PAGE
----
The plot:

    Keeping hold of the things that he held dear to his wife,despite her having recently left him for a younger man,Mr.Kessler celebrates their wedding anniversary all on his own, as a mark of respect for how deep the vows that he made to his wife are contained within his heart.

    Distressed over seeing Kessler's waiting for his wife's return to have no end in sight,and also seeing Kessler's daughter become desperate to pull her dad out of this dark trance,loyal servant Jules begins to seriously wonder if he should tell Kessler that instead of being away with her boyfriend,his wife is actually hidden in a darken corner of the house,after being pulled from a car crash that has left her permanently brain damaged.Fearing that Kessler's and his wife's reaction to each other might make things worse than they already are,Jules decides to stay quiet,and keep the secret all to himself.

    Getting ready for bed,Kessler suddenly hears a strange tapping noise coming from outside a window in the living room.Entering the living room,Kessler discovers that the tapping sound is being made by the "ghost" of his wife.Shocked at what he is seeing,Kessler finds himself unable to deal with the supernatural sight in front of him,which leads to Kessler's sweet nature being left in ruins,when "the image" causes Kessler to have a strong desire to go on a killing spree.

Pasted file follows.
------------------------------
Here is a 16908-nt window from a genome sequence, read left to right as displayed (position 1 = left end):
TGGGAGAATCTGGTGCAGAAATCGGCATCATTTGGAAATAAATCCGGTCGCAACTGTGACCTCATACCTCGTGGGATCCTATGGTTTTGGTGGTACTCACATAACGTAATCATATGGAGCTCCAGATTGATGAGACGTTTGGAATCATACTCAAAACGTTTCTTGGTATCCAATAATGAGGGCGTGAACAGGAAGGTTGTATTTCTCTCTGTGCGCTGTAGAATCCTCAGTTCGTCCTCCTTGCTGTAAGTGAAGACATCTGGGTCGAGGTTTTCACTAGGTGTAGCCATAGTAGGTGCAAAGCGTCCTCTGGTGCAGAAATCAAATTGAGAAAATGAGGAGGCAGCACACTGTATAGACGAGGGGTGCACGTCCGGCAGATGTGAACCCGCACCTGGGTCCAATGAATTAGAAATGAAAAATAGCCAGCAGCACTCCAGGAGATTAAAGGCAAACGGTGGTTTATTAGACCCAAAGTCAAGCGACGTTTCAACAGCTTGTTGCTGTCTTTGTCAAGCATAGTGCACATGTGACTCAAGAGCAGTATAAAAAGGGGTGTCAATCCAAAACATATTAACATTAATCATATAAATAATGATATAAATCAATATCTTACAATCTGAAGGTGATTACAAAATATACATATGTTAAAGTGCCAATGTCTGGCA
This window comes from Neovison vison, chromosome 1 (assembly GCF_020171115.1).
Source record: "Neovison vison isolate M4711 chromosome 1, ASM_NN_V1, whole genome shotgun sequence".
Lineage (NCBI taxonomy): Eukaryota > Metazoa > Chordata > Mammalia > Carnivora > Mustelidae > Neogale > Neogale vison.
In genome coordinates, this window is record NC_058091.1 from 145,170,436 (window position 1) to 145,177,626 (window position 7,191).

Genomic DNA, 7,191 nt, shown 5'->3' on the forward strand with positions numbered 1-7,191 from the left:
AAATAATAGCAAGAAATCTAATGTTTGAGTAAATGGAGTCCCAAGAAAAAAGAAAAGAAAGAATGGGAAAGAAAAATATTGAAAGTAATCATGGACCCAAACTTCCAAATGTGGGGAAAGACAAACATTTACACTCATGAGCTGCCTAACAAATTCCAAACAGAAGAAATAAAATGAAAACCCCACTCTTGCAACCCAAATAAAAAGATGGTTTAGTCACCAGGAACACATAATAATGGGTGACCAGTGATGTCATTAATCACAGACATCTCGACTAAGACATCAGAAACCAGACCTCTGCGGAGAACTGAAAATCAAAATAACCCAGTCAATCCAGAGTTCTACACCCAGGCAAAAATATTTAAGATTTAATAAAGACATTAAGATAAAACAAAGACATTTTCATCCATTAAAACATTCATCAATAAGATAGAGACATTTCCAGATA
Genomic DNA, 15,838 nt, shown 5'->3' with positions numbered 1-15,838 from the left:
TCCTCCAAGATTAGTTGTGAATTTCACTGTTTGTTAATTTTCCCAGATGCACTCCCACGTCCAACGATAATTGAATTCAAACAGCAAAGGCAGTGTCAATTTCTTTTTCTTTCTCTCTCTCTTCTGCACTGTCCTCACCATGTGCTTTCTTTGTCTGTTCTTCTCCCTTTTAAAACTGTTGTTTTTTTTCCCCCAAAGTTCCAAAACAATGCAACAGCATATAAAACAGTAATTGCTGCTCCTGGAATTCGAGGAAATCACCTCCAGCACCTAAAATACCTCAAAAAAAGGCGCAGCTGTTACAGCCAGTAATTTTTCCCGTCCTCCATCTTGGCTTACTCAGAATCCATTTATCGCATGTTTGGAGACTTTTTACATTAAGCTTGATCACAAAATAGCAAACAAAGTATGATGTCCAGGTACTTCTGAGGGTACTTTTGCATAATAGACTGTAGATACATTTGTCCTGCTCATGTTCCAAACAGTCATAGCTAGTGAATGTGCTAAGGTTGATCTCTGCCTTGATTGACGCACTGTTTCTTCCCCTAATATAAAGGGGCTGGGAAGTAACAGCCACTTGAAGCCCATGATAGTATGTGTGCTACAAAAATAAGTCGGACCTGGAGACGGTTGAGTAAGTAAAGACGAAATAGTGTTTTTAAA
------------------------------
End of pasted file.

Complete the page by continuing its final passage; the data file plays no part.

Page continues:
View on the film:

    After having been disappointed by the flat directing style of past titles that I have seen in the public domain,I was happily caught by surprise,thanks to director Joseph H.Lewis showing a keen eye in creating a wonderful Gothic chill.Keeping 95% of the movies setting limited to the Kessler house,Lewis uses tracking shots to show the shadow that is being cast around the darkest corners of the Kessler's lives,and also expertly covers the movie in rain,so as to create a wonderful atmosphere of there being no where for the character's to run away from Kessler's murderous urges.